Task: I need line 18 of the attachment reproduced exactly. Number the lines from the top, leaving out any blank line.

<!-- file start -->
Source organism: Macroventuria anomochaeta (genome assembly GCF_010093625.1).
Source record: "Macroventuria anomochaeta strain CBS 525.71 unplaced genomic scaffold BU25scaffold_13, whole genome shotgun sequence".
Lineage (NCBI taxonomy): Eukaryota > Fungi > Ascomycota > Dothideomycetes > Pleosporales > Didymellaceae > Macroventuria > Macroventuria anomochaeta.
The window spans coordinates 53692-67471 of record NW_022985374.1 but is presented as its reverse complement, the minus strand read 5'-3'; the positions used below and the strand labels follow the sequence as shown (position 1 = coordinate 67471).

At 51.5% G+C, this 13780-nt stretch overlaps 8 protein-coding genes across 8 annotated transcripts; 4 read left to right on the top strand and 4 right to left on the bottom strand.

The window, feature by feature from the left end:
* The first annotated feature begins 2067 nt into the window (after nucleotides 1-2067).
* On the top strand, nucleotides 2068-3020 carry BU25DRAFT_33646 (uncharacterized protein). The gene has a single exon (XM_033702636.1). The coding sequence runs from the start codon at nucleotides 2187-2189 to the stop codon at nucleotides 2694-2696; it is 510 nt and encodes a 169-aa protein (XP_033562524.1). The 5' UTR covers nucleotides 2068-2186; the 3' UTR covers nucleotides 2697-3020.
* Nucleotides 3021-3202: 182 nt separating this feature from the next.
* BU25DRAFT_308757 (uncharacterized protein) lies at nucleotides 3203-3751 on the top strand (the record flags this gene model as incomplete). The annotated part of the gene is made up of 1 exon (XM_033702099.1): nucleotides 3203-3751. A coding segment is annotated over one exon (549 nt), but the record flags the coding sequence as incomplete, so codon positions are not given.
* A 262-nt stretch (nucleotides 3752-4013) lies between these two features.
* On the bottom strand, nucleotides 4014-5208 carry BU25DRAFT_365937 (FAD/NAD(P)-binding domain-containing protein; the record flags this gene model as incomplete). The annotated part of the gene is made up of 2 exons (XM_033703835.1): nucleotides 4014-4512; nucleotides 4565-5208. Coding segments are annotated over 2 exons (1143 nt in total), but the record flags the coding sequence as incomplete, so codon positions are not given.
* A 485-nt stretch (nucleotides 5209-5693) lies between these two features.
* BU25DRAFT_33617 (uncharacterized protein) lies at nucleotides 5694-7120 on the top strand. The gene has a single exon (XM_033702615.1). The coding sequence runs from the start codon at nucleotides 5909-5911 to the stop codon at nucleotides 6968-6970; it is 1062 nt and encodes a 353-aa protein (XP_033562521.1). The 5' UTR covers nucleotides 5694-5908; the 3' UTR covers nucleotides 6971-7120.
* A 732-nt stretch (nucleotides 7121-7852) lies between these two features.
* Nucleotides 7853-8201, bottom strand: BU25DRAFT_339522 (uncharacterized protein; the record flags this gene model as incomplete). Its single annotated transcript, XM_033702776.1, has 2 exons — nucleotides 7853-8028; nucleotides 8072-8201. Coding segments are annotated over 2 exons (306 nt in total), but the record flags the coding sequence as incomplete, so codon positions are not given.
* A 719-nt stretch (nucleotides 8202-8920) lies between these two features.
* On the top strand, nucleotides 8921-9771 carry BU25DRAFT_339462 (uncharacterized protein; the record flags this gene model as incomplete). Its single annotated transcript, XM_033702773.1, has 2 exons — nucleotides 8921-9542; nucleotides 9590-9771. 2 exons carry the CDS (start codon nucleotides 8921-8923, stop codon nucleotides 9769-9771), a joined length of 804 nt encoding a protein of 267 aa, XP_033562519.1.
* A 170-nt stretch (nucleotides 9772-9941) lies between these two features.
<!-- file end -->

* On the top strand, nucleotides 8921-9771 carry BU25DRAFT_339462 (uncharacterized protein; the record flags this gene model as incomplete). Its single annotated transcript, XM_033702773.1, has 2 exons — nucleotides 8921-9542; nucleotides 9590-9771. 2 exons carry the CDS (start codon nucleotides 8921-8923, stop codon nucleotides 9769-9771), a joined length of 804 nt encoding a protein of 267 aa, XP_033562519.1.